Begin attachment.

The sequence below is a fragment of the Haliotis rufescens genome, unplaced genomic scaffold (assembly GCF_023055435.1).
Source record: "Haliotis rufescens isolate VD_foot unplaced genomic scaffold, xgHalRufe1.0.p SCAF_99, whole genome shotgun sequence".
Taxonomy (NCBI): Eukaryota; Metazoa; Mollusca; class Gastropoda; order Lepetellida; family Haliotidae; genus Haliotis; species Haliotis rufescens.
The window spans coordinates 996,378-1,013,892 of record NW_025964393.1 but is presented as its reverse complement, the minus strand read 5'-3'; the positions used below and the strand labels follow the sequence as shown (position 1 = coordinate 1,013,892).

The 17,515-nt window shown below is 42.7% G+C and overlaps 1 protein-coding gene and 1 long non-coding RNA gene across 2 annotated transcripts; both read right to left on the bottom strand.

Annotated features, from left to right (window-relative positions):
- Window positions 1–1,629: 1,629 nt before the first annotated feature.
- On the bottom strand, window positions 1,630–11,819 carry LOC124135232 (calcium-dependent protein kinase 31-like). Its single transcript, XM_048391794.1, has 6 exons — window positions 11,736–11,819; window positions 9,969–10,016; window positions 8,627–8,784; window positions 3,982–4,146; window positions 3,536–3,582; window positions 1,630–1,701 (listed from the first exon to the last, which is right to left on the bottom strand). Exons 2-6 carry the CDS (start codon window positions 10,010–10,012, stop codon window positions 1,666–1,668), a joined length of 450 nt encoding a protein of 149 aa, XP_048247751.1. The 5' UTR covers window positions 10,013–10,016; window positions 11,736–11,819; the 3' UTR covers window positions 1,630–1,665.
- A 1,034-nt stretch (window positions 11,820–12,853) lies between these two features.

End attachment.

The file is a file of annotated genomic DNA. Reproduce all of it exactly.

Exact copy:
The sequence below is a fragment of the Haliotis rufescens genome, unplaced genomic scaffold (assembly GCF_023055435.1).
Source record: "Haliotis rufescens isolate VD_foot unplaced genomic scaffold, xgHalRufe1.0.p SCAF_99, whole genome shotgun sequence".
Taxonomy (NCBI): Eukaryota; Metazoa; Mollusca; class Gastropoda; order Lepetellida; family Haliotidae; genus Haliotis; species Haliotis rufescens.
The window spans coordinates 996,378-1,013,892 of record NW_025964393.1 but is presented as its reverse complement, the minus strand read 5'-3'; the positions used below and the strand labels follow the sequence as shown (position 1 = coordinate 1,013,892).

The 17,515-nt window shown below is 42.7% G+C and overlaps 1 protein-coding gene and 1 long non-coding RNA gene across 2 annotated transcripts; both read right to left on the bottom strand.

Annotated features, from left to right (window-relative positions):
- Window positions 1–1,629: 1,629 nt before the first annotated feature.
- On the bottom strand, window positions 1,630–11,819 carry LOC124135232 (calcium-dependent protein kinase 31-like). Its single transcript, XM_048391794.1, has 6 exons — window positions 11,736–11,819; window positions 9,969–10,016; window positions 8,627–8,784; window positions 3,982–4,146; window positions 3,536–3,582; window positions 1,630–1,701 (listed from the first exon to the last, which is right to left on the bottom strand). Exons 2-6 carry the CDS (start codon window positions 10,010–10,012, stop codon window positions 1,666–1,668), a joined length of 450 nt encoding a protein of 149 aa, XP_048247751.1. The 5' UTR covers window positions 10,013–10,016; window positions 11,736–11,819; the 3' UTR covers window positions 1,630–1,665.
- A 1,034-nt stretch (window positions 11,820–12,853) lies between these two features.